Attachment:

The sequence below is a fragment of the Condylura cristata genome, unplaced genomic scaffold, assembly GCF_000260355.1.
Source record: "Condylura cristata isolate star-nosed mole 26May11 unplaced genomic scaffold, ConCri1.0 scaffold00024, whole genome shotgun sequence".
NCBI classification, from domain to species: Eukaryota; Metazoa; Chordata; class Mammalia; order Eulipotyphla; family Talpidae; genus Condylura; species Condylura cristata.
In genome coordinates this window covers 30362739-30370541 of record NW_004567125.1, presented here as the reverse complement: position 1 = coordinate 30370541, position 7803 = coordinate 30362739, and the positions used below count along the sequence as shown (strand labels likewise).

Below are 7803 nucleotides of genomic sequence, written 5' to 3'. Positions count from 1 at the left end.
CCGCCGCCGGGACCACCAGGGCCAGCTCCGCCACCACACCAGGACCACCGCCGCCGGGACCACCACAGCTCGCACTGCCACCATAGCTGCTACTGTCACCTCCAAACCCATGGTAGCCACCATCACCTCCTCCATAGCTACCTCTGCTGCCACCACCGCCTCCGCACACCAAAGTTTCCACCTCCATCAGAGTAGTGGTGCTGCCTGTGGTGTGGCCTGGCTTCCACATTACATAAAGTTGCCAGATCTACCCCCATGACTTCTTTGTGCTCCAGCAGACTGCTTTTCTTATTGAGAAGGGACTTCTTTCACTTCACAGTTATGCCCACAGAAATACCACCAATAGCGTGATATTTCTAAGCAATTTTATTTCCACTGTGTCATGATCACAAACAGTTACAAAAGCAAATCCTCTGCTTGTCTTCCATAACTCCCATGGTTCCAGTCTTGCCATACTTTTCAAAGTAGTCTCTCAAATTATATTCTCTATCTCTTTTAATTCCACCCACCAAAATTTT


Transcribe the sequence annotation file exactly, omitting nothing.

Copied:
The sequence below is a fragment of the Condylura cristata genome, unplaced genomic scaffold, assembly GCF_000260355.1.
Source record: "Condylura cristata isolate star-nosed mole 26May11 unplaced genomic scaffold, ConCri1.0 scaffold00024, whole genome shotgun sequence".
NCBI classification, from domain to species: Eukaryota; Metazoa; Chordata; class Mammalia; order Eulipotyphla; family Talpidae; genus Condylura; species Condylura cristata.
In genome coordinates this window covers 30362739-30370541 of record NW_004567125.1, presented here as the reverse complement: position 1 = coordinate 30370541, position 7803 = coordinate 30362739, and the positions used below count along the sequence as shown (strand labels likewise).

Below are 7803 nucleotides of genomic sequence, written 5' to 3'. Positions count from 1 at the left end.
CCGCCGCCGGGACCACCAGGGCCAGCTCCGCCACCACACCAGGACCACCGCCGCCGGGACCACCACAGCTCGCACTGCCACCATAGCTGCTACTGTCACCTCCAAACCCATGGTAGCCACCATCACCTCCTCCATAGCTACCTCTGCTGCCACCACCGCCTCCGCACACCAAAGTTTCCACCTCCATCAGAGTAGTGGTGCTGCCTGTGGTGTGGCCTGGCTTCCACATTACATAAAGTTGCCAGATCTACCCCCATGACTTCTTTGTGCTCCAGCAGACTGCTTTTCTTATTGAGAAGGGACTTCTTTCACTTCACAGTTATGCCCACAGAAATACCACCAATAGCGTGATATTTCTAAGCAATTTTATTTCCACTGTGTCATGATCACAAACAGTTACAAAAGCAAATCCTCTGCTTGTCTTCCATAACTCCCATGGTTCCAGTCTTGCCATACTTTTCAAAGTAGTCTCTCAAATTATATTCTCTATCTCTTTTAATTCCACCCACCAAAATTTT